Depression and Hearing Loss

By Shanna Groves (a.k.a. Lipreading Mom)

Originally posted at:

Sometimes, Lipreading Mom receives comments that are too important not to share with readers. This is one of them. One of my readers–I’ll call him “Ben”– shared how his new hearing loss has caused some depression. This is Ben’s letter and my reply…

Dear Lipreading Mom,

What do you do about depression? I started losing my hearing about 4 years ago and it has gotten worse I can tell. I have hearing aids and I am coping (I teach so sometimes it’s difficult). But I find myself, especially in the mornings/night worrying, and I know there’s nothing I can do about it…but I become depressed thinking about losing more hearing. This is the first medical issue I’ve ever had and it has made me feel very vulnerable. Any suggestions? There are no hearing support groups anywhere near me. I’ve gotten so scared that I’m afraid to have my hearing retested. It’s impacting my happiness.


Dear Ben,

Thank you for your words. You have my sympathies and understanding with your situation. Depression is common among people with adult-onset hearing loss. Although my hearing loss was diagnosed 10 years ago, the big “D” has been another health issue I’ve experienced. While there may not be a local hearing loss support group where you live, I encourage you to visit an online hearing loss support group. One I’ve visited is Open Chat Night at Also, visit the Hearing Loss Association of America National Web site ( for tips on coping with hearing loss and depression. Some things that may be helpful in coping with hearing loss-related depression:

  • Talk to your family doctor and/or audiologist about your depression. You may be referred to a counselor who specializes in coping with hearing loss depression and grief. I found that for many years, I grieved the hearing that I used to have. The counselor pointed me to a grief support group and discussed medical options should I choose them.
  •  Write down your thoughts about hearing loss. I’ve kept journals for years, and this writing allowed me to express my worries, fears and sadness in a tangible way. It was must better for me to write about these feelings than to suppress them.
  • Pursue the hobbies/interests you enjoy that don’t necessarily require “perfect” hearing. Although phone conversations are difficult for me, I enjoy meeting friends one-on-one for coffee. I also enjoy regular exercise and have found that it curbs some of the depression. Other ideas: Reading, crossword puzzles, bike riding, woodworking.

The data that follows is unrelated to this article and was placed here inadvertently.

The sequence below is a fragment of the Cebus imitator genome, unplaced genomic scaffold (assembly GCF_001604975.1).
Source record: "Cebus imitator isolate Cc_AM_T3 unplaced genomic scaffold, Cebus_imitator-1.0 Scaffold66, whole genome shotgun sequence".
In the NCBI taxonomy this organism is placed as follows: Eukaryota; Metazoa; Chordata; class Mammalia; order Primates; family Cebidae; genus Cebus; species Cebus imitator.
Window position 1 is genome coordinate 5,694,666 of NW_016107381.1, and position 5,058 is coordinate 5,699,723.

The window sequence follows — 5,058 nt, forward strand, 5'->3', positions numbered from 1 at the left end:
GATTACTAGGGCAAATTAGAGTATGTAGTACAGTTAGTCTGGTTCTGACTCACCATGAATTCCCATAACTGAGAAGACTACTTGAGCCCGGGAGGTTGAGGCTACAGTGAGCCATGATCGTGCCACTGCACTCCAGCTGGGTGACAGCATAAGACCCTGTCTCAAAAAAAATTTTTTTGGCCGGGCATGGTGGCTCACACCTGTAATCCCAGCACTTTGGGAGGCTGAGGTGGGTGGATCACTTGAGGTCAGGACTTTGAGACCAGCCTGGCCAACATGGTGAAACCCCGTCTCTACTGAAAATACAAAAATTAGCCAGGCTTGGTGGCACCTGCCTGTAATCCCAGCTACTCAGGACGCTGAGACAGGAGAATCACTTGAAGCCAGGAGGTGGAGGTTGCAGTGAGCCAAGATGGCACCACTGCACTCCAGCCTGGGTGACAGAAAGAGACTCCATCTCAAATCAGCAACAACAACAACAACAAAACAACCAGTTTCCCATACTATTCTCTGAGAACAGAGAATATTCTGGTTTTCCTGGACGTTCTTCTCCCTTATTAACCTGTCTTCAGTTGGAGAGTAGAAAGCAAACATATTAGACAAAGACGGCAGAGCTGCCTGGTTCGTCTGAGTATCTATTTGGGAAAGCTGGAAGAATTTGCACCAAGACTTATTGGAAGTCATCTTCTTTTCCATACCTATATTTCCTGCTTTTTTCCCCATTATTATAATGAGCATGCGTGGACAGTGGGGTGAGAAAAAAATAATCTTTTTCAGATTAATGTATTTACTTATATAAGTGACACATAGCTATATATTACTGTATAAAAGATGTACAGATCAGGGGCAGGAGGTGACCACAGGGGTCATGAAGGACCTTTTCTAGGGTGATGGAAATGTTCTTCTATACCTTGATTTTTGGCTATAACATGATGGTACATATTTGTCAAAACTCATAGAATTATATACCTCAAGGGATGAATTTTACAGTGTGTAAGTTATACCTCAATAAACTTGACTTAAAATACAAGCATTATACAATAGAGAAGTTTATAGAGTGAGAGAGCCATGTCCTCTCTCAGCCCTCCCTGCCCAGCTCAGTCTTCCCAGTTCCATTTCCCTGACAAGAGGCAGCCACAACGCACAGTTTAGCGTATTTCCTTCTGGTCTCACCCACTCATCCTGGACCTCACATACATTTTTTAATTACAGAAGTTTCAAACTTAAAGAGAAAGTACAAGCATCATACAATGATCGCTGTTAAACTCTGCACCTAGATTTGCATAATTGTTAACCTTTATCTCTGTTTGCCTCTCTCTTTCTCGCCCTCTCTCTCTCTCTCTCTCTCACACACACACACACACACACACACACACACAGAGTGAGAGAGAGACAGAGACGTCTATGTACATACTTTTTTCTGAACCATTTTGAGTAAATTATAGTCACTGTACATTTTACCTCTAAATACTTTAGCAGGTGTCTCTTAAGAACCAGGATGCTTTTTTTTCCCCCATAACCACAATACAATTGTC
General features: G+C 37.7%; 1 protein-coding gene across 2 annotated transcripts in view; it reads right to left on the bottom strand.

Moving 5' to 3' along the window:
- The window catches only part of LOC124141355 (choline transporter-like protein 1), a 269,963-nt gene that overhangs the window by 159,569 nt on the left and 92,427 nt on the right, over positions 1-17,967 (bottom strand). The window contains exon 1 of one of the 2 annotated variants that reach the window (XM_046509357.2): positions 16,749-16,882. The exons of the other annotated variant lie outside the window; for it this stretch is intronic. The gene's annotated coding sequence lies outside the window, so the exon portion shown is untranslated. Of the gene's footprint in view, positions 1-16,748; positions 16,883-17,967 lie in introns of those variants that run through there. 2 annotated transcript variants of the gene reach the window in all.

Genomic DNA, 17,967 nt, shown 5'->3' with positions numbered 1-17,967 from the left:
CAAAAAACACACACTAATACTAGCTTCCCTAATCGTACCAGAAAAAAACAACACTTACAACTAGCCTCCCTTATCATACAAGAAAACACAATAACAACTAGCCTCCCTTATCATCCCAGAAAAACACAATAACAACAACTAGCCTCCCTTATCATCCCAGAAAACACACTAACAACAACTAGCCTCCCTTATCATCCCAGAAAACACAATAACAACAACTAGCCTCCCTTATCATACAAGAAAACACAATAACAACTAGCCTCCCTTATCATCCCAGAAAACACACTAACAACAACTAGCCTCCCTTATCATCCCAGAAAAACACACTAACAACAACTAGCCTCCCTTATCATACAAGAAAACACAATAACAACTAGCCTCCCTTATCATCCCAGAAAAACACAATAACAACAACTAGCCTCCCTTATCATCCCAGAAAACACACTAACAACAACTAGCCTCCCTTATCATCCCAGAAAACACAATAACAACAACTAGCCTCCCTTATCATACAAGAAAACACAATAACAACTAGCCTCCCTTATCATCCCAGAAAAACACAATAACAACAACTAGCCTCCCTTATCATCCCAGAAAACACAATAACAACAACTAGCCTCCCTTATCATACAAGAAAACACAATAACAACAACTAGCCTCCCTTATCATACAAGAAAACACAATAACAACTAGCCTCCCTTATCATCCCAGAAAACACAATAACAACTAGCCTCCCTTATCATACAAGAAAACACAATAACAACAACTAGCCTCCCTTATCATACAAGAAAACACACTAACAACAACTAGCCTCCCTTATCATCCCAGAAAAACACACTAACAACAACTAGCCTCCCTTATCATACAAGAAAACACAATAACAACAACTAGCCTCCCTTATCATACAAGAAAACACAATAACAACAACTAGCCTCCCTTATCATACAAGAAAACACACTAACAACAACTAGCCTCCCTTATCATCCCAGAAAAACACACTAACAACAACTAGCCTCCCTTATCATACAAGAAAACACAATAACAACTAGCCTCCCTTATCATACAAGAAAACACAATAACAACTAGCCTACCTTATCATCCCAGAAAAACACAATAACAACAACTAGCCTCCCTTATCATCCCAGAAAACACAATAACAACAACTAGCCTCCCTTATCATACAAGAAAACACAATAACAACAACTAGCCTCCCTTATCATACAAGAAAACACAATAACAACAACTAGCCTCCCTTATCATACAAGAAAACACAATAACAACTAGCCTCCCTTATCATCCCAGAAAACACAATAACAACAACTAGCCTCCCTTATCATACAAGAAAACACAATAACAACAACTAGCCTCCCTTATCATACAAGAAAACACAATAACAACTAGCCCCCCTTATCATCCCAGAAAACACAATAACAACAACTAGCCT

• Realize that you are not alone with hearing loss. The more you accept the loss, the more likely you will be open to others about it. And the move I’ve shared about my hearing loss with others, the more people have opened up to me about their hearing concerns.

With time, you may discover how your hearing loss can be a way to encourage and connect with others in a similar circumstance. Your experiences and wisdom are and will be important.

Please keep me posted.

-Lipreading Mom

Do you have a comment or suggestion for Ben? Post it here, and I will make sure to forward it on.

2 thoughts on “Depression and Hearing Loss

  1. Ben – I can understand the trials you are going through as I have walked the same path you are now on. My hearing loss was diagnosed 34 years ago and only recently did it become an issue. Two years ago I finally realized I needed hearing aids, from that moment I went through anger, depression and denial rather rapidly. It affected my home life and my work life until I realized that I was focusing on the wrong things. It is easy to remember what we used to hear, what we used to do, and how things used to be. These moments lead to depression, anxiety and if severe enough could require medical attention. The more difficult way to approach your hearing loss is to focus what you CAN do. Since you say this is the first medical issue you have ever had then I can assume you are physically fit and mobile, Lipreading Mom is right on the money with her advice of pursuing a hobby you enjoy that doesn’t require “perfect” hearing. Go for walks and concentrate on the sights of the world, you’ll be surprised how much you haven’t noticed. Your state you are a teacher (a sincere salute to you for choosing a noble vocation) speak with your administration on starting an after school support group for students and their families. Chances are there are students or their parents that have a hearing loss. The bottom line is don’t give up on yourself and don’t dwell on the past, there is a very enjoyable life waiting for all of us whether we are hearing impaired or not.

We love hearing from you!

Fill in your details below or click an icon to log in: Logo

You are commenting using your account. Log Out /  Change )

Google photo

You are commenting using your Google account. Log Out /  Change )

Twitter picture

You are commenting using your Twitter account. Log Out /  Change )

Facebook photo

You are commenting using your Facebook account. Log Out /  Change )

Connecting to %s